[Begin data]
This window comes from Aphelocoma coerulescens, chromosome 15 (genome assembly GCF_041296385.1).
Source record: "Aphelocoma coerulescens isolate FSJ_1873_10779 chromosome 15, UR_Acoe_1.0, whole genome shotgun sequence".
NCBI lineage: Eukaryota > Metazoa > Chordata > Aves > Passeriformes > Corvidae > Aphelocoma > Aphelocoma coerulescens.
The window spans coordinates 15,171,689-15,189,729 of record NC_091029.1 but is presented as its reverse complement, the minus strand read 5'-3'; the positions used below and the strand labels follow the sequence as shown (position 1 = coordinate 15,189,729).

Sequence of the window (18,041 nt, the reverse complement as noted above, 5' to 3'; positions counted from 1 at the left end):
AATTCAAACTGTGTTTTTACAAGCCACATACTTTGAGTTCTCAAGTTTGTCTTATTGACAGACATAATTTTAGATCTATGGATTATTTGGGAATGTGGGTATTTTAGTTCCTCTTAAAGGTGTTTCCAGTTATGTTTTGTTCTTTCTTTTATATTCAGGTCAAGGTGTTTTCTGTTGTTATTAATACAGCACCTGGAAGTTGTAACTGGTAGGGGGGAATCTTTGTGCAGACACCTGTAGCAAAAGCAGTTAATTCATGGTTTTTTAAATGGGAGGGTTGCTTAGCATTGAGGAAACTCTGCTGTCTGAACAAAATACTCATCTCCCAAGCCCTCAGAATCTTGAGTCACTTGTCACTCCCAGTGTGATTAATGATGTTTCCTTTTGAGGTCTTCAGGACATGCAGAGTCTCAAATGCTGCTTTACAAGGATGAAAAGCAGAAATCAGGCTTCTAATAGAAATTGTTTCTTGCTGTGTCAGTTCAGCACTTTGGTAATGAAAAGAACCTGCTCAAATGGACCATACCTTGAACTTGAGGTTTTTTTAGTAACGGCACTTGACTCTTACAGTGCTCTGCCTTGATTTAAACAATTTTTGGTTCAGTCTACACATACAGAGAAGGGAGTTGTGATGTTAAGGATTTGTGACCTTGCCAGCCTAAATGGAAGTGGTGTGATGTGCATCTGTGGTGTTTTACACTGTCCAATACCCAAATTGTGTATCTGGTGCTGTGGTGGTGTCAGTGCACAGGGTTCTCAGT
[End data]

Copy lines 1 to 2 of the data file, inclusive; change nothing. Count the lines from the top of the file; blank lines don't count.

This window comes from Aphelocoma coerulescens, chromosome 15 (genome assembly GCF_041296385.1).
Source record: "Aphelocoma coerulescens isolate FSJ_1873_10779 chromosome 15, UR_Acoe_1.0, whole genome shotgun sequence".